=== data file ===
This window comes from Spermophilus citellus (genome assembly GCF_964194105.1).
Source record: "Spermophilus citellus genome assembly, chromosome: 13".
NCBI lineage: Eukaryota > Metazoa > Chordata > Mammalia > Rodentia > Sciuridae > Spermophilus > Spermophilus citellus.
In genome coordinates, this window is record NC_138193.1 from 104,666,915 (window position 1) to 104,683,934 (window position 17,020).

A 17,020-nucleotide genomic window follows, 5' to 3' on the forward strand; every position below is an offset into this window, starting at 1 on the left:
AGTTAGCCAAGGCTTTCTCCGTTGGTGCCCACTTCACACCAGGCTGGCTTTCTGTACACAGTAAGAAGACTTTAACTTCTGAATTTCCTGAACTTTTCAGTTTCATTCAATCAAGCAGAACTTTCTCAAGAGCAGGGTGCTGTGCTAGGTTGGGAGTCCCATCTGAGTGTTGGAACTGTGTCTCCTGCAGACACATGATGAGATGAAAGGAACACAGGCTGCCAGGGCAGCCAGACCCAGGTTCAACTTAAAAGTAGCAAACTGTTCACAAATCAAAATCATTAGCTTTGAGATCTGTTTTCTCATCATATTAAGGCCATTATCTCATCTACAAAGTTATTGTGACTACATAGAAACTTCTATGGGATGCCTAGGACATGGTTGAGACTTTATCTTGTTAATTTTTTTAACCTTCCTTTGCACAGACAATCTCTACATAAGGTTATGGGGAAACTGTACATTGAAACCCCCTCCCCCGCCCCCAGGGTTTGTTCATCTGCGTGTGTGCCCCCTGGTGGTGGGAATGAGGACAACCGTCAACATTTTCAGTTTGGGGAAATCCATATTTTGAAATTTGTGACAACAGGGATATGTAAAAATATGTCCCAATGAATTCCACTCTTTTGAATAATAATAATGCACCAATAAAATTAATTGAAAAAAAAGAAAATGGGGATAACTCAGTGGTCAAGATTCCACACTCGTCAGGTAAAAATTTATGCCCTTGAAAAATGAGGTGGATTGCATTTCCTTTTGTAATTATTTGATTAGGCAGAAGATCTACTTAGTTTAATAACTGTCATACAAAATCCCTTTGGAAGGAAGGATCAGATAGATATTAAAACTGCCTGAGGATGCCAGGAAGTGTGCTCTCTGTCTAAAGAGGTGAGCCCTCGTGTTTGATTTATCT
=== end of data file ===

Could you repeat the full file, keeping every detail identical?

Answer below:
This window comes from Spermophilus citellus (genome assembly GCF_964194105.1).
Source record: "Spermophilus citellus genome assembly, chromosome: 13".
NCBI lineage: Eukaryota > Metazoa > Chordata > Mammalia > Rodentia > Sciuridae > Spermophilus > Spermophilus citellus.
In genome coordinates, this window is record NC_138193.1 from 104,666,915 (window position 1) to 104,683,934 (window position 17,020).

A 17,020-nucleotide genomic window follows, 5' to 3' on the forward strand; every position below is an offset into this window, starting at 1 on the left:
AGTTAGCCAAGGCTTTCTCCGTTGGTGCCCACTTCACACCAGGCTGGCTTTCTGTACACAGTAAGAAGACTTTAACTTCTGAATTTCCTGAACTTTTCAGTTTCATTCAATCAAGCAGAACTTTCTCAAGAGCAGGGTGCTGTGCTAGGTTGGGAGTCCCATCTGAGTGTTGGAACTGTGTCTCCTGCAGACACATGATGAGATGAAAGGAACACAGGCTGCCAGGGCAGCCAGACCCAGGTTCAACTTAAAAGTAGCAAACTGTTCACAAATCAAAATCATTAGCTTTGAGATCTGTTTTCTCATCATATTAAGGCCATTATCTCATCTACAAAGTTATTGTGACTACATAGAAACTTCTATGGGATGCCTAGGACATGGTTGAGACTTTATCTTGTTAATTTTTTTAACCTTCCTTTGCACAGACAATCTCTACATAAGGTTATGGGGAAACTGTACATTGAAACCCCCTCCCCCGCCCCCAGGGTTTGTTCATCTGCGTGTGTGCCCCCTGGTGGTGGGAATGAGGACAACCGTCAACATTTTCAGTTTGGGGAAATCCATATTTTGAAATTTGTGACAACAGGGATATGTAAAAATATGTCCCAATGAATTCCACTCTTTTGAATAATAATAATGCACCAATAAAATTAATTGAAAAAAAAGAAAATGGGGATAACTCAGTGGTCAAGATTCCACACTCGTCAGGTAAAAATTTATGCCCTTGAAAAATGAGGTGGATTGCATTTCCTTTTGTAATTATTTGATTAGGCAGAAGATCTACTTAGTTTAATAACTGTCATACAAAATCCCTTTGGAAGGAAGGATCAGATAGATATTAAAACTGCCTGAGGATGCCAGGAAGTGTGCTCTCTGTCTAAAGAGGTGAGCCCTCGTGTTTGATTTATCT